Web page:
This exercise suggests, first, the importance of building personal relationships earlier in a career. If this is left until they are full professors, general officers or assistant secretaries of defense, it is too late; they will have less time to learn and will tend to be more certain in their views. Second, it highlighted the importance of a safe learning environment where ignorance can be disclosed, questions asked and mistakes made. This can be done intensely through an immersion process over the course of a few days, but it requires personal, professional and intellectual commitment. And third, it revealed the importance of informal conversations based on mutual respect during the inevitable down times of a tabletop exercise. Trust and reliance seemed to follow in short order.

The limitations to this approach are important to note. It is built around small groups; it is labor intensive; and it requires civilian and military participants to devote some of their valuable professional time to it. But even with these limitations the effort is worthwhile. National defense is a team endeavor; it requires the trust, devotion, and expertise of military and civilian leaders at many levels to make it work.

Stanton is not the first analyst at RAND to note this. In 1964 RAND consultant (and later Nobel Prize winner) Thomas Schelling circulated an internal memo entitled “An Uninhibited Pitch for Crisis Games” in which he noted precisely this effect:

Schelling memo excerpt

Simulation and gaming miscellany, 7 April 2015


Some recent items on conflict simulation and serious gaming that may be of interest to PAXsims readers:

* * *

JDMS header

The Journal of Defense Modeling and Simulation features a forthcoming (gated, OnlineFirst) article by Gregory Reed, Mikel Petty, Nicholaos Jones, Anthony Morris, John Ballenger, and Harry Delugach on “A principles-based model of ethical considerations in military decision making.”

When comparing alternative courses of action, modern military decision makers often must consider both the military effectiveness and the ethical consequences of the available alternatives. The basis, design, calibration, and performance of a principles-based computational model of ethical considerations in military decision making are reported in this article. The relative ethical violation (REV) model comparatively evaluates alternative military actions based upon the degree to which they violate contextually relevant ethical principles. It is based on a set of specific ethical principles deemed by philosophers and ethicists to be relevant to military courses of action. A survey of expert and non-expert human decision makers regarding the relative ethical violation of alternative actions for a set of specially designed calibration scenarios was conducted to collect data that was used to calibrate the REV model. Perhaps unsurprisingly, the survey showed that people, even experts, disagreed greatly amongst themselves regarding the scenarios’ ethical considerations. Despite this disagreement, two significant results emerged. First, after calibration the REV model performed very well in terms of replicating the ethical assessments of human experts for the calibration scenarios. The REV model outperformed an earlier model that was based on tangible consequences rather than ethical principles, that earlier model performed comparably to human experts, the experts outperformed human non-experts, and the non-experts outperformed random selection of actions. All of these performance comparisons were measured quantitatively and confirmed with suitable statistical tests. Second, although humans tended to value some principles over others, none of the ethical principles involved—even the principle of not harming civilians—completely overshadowed all of the other principles.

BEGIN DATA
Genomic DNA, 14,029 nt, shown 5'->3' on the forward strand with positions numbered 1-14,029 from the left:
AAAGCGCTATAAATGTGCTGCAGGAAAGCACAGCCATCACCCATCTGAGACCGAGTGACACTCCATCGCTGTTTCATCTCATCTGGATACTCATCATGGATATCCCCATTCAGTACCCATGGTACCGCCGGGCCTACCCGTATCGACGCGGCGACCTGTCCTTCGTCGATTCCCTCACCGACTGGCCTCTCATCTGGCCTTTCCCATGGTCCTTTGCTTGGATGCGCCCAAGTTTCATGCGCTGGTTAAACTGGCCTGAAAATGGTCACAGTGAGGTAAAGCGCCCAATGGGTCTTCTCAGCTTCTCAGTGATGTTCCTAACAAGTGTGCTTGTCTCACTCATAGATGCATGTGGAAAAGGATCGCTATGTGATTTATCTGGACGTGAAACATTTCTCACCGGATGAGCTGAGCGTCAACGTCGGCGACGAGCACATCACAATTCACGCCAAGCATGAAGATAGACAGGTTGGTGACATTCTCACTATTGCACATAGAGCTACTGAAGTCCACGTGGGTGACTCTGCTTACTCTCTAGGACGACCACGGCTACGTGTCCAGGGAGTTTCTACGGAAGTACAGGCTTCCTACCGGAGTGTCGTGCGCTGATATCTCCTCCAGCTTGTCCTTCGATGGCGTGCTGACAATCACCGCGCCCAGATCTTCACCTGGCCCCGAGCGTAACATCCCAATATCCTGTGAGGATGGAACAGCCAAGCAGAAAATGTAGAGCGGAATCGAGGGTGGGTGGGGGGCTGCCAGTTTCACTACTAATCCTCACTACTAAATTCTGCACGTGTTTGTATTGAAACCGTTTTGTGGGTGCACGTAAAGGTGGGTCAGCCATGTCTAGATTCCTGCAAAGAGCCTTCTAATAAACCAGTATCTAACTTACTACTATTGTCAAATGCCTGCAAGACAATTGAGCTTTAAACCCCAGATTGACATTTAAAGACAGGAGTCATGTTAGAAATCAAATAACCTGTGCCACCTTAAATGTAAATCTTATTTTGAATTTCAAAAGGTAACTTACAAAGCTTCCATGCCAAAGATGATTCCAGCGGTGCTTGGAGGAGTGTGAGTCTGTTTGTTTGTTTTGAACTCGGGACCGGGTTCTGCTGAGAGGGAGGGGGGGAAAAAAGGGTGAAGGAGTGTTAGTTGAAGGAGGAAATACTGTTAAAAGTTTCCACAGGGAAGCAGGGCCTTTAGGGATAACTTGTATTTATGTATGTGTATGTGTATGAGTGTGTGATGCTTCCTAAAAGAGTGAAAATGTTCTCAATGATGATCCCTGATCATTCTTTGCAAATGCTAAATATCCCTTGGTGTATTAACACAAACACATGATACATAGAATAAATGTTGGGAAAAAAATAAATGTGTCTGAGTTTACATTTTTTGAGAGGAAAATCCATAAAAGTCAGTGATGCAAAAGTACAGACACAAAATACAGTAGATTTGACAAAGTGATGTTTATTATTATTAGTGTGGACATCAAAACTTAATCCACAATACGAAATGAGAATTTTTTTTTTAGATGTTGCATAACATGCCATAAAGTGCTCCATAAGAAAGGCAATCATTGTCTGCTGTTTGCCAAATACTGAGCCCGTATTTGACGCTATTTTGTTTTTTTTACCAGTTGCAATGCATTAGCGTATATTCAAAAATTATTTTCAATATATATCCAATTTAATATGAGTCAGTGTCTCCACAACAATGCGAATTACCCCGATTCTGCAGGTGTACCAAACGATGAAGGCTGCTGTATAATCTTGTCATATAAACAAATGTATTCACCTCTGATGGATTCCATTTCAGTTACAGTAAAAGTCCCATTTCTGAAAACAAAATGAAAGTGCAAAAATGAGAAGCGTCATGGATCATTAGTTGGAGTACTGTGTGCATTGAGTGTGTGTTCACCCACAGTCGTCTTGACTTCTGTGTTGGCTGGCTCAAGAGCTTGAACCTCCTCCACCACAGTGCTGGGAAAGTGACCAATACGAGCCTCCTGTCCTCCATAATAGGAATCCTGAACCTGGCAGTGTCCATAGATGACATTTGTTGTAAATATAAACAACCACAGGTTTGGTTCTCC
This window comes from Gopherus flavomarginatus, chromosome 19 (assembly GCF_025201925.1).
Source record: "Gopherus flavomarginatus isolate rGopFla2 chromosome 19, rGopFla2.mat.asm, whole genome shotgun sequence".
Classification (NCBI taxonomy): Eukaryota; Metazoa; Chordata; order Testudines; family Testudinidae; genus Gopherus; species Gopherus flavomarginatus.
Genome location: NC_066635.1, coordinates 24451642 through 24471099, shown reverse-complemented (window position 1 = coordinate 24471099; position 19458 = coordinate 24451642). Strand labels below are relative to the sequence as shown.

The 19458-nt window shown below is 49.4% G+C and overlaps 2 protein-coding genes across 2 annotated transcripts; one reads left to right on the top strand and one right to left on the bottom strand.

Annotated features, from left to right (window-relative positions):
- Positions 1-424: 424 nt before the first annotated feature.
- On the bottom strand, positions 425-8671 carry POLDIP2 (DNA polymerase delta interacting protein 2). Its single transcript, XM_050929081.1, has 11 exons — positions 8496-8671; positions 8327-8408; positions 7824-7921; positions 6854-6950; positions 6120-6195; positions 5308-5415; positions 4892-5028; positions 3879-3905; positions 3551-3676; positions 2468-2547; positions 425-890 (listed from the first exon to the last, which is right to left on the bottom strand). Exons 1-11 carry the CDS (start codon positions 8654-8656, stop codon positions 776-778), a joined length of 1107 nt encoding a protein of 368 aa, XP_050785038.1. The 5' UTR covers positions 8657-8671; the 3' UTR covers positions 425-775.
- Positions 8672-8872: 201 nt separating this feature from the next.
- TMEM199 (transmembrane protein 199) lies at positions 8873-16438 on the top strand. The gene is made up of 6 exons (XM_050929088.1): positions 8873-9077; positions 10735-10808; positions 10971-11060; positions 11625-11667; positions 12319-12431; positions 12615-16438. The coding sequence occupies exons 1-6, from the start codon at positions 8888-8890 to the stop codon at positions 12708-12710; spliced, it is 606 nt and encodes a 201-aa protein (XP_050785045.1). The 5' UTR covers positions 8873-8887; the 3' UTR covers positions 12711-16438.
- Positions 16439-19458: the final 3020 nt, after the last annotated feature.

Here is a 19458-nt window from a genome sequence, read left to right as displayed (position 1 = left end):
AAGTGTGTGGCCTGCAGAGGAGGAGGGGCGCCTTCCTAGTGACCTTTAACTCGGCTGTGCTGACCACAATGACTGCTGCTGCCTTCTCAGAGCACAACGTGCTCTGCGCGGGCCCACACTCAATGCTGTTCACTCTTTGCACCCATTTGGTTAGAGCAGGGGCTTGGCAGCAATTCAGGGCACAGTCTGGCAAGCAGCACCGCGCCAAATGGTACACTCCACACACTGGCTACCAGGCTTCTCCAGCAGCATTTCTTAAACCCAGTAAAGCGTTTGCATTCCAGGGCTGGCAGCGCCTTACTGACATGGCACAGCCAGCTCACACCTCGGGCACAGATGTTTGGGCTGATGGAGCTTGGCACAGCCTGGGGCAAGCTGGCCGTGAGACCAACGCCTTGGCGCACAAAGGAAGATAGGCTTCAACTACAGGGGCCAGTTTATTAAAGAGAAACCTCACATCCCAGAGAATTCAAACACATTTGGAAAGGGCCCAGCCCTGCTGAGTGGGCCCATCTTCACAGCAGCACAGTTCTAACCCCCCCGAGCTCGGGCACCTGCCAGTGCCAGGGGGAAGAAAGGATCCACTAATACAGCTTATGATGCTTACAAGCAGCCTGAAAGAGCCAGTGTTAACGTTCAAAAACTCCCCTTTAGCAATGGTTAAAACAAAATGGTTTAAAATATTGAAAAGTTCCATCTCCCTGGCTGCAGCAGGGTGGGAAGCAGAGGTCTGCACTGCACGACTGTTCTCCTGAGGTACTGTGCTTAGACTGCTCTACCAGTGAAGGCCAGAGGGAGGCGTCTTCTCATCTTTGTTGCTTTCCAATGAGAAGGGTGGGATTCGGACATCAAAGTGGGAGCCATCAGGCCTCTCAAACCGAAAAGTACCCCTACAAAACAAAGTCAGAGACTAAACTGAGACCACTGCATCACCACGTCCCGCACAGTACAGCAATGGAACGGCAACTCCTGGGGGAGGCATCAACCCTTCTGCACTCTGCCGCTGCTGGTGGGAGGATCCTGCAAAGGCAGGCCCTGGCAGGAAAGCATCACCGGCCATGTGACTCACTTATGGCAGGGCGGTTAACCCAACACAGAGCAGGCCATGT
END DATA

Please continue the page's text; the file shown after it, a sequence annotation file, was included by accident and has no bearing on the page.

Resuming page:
* * *

The Georgetown University Law Center recently conducted a two-day simulation that examined fictional national security crises, and the legal issues they raise:

Whether it be bombs going off at the Boston Marathon finish line or a D.C. sniper on the loose, the country’s top decision-makers are tasked with keeping the U.S. safe from any and all national security threats. Now, law students are being prepped to deal with hot seat situations, too. At least that was the goal of a two-day simulation at the Georgetown University Law Center last weekend that asked students to use law, politics and public opinion to mitigate a threat.